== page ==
Most log cabin owners concentrate their planning from the floor up. What about under the cabin? Basements are great but they are expensive and many times underutilized. Building too close to the ground doesn’t allow much room to work under the cabin.
A good compromise is creating a crawl space under your cabin. A survey conducted by the National Association of Home Builders revealed that 14% of newly built single-family homes contain crawl spaces. Building codes allow for both vented and unvented spaces as long as they comply with code requirements.
Crawl spaces have both pros and cons you should consider. They should be constructed to allow easy access and enough room to move around. They should be protected from moisture and pests and equipped with a dehumidifier when required. You will not be sorry for creating your crawl space with the best practices and building codes used today.
Log Cabin Crawl Space Pros
An adequate crawl space allows enough room to house and work on plumbing, wiring, HVAC ducts and equipment, and repairs. Crawl spaces provide these useful benefits:
- They are budget-friendly because they are much less expensive than a basement
- Makes repair work under the house easier than a slab foundation
- You can easily add more pipes or electrical wiring as needed
- Avoid moisture and critter problems that can exist with basements
- Provides a layer of protection under a cabin in addition to insulation
- Creates a good foundation for areas that flood or experience earthquakes
A foundation with a crawl space can support a cabin just as well as one with a basement. It is strong and durable enough to last for generations. You should also consider the cons of a crawl space under your cabin.
Log Cabin Crawl Space Cons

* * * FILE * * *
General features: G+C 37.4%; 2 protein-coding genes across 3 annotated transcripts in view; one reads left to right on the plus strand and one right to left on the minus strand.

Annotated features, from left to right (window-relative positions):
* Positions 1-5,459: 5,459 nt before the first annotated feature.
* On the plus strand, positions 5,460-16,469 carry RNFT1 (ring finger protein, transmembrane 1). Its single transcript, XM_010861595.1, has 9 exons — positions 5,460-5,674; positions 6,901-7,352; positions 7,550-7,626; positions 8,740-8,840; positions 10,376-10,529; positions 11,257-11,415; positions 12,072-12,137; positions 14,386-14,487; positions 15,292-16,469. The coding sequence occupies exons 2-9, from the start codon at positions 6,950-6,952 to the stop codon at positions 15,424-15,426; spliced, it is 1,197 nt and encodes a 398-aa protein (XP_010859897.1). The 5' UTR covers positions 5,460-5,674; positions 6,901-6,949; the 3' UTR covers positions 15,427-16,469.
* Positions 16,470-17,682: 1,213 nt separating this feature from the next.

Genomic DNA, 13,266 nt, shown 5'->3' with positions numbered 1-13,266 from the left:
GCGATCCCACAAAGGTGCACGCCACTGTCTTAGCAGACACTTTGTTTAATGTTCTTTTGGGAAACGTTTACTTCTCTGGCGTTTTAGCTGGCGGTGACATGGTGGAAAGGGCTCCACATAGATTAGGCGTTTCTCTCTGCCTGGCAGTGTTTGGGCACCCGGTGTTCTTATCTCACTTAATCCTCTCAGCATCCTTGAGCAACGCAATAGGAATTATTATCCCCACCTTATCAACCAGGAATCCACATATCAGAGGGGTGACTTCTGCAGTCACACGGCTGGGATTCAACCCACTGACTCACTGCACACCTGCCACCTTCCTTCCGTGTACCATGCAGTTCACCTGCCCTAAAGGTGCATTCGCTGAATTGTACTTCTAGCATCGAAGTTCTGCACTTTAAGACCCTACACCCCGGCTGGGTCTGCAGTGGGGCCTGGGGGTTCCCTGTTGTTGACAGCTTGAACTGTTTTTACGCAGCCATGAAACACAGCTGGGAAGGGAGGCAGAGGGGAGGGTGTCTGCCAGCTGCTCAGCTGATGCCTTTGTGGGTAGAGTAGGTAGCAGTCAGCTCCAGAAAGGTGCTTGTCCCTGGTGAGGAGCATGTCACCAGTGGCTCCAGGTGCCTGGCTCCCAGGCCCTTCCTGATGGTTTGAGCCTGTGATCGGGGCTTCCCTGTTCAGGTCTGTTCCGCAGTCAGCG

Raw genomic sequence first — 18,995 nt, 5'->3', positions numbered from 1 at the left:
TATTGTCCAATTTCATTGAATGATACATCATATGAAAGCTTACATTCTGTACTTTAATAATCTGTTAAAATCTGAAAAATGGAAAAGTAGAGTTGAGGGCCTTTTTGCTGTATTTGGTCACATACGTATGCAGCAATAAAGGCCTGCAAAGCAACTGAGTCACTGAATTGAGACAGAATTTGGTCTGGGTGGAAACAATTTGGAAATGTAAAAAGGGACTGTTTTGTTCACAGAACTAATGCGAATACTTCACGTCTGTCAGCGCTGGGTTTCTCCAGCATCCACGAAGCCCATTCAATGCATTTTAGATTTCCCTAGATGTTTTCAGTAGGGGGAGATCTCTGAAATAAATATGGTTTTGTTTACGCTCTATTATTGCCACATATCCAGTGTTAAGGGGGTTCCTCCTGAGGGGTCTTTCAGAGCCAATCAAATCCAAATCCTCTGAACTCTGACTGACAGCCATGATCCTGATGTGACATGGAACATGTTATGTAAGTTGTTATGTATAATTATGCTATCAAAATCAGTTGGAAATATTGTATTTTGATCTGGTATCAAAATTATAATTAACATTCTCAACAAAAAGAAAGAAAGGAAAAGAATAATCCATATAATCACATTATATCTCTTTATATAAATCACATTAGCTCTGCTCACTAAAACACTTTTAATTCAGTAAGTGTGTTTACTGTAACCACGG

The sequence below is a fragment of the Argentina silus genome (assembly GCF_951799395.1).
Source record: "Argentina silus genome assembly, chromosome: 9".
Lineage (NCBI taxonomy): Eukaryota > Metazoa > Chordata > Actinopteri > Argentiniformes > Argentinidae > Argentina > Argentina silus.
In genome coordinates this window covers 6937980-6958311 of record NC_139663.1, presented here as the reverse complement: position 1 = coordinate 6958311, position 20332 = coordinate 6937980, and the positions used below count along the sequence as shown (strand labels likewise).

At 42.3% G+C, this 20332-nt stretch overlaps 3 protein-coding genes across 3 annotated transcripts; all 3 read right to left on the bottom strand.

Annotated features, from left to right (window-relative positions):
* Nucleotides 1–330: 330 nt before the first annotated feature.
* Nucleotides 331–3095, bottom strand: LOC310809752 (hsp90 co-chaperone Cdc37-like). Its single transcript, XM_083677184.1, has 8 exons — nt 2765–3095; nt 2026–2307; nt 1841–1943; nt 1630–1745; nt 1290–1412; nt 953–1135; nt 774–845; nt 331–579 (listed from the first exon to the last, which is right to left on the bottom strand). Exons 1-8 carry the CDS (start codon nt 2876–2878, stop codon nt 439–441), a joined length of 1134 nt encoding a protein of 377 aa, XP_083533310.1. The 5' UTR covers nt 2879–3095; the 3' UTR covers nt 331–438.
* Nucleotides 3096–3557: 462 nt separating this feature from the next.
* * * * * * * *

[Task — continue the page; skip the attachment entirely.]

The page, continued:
Like a basement, a crawl space has its disadvantages you should weigh against its advantages. Some factors that enter your decision are the size of a cabin, the heating and cooling system, on or off-grid, and your climate. The major cons of crawl spaces include:
- Less protection for pipes, wiring, and ducts than in a basement
- Moisture problems can arise unless well encapsulated
- No go-to place like a basement during extreme storms
- Less storage space than in basements
- Can cost more to heat a cabin during the winter months
- Most people forget about crawl spaces and overlook possible issues in them
Crawl spaces can provide areas for pests or insects to inhabit unless properly sealed. If you think the pros outweigh the cons, it is time to make some plans.
Crawl Space Height and Construction
A crawl space is part of a foundation structure found in many styles and floor plans of log cabins. You should obtain professional advice to ensure it is the correct choice for your climate and soil conditions. Do not attempt to cut corners on this part of your log cabin.
Crawl spaces should meet the code requirements for your area. They must have an access door that is easy to enter and exit in case of emergencies and repairs. In most cases, the minimum entry door size is 18” high and 24” wide. The overall height of a crawl space should be at least 18” and up to 44” when HVAC equipment is under or partially under the floor.
Covering the Perimeter of a Crawl Space
A crawl space should be enclosed for protection against the elements and pests. The walls are generally made with one of these materials:
- Concrete blocks
- Insulated blocks
- Poured concrete
Any of these wall materials can be faced with brick, stone, plaster, or another skirting material.
Perforated pipe and gravel are used in a trench around a crawl space to route the water away. Crawl spaces should be encapsulated by wrapping a water vapor usually made of heavy-duty polyethylene barrier on the floors and walls. This method creates a clean and dry capsule that keeps ground moisture from entering the space.
Other Log Cabin Crawl Space Considerations
After the crawl space is properly sealed, you should check the moisture levels at different seasons of the year. If the moisture levels are too high, install a dehumidifier to bring them to an acceptable level. Be sure to determine the correct type and size of the dehumidifier.
Building codes typically require crawl spaces to have outdoor ventilation between the floor joists and the ground. If you want a vented crawl space, you need vents on all the walls. The recommended size of vents is one square foot for every 500 square feet of space. Another code requires one vent for every 1,500 square feet when there is a class 1 vapor barrier that contains a 6-mil thick sheet of polyethylene.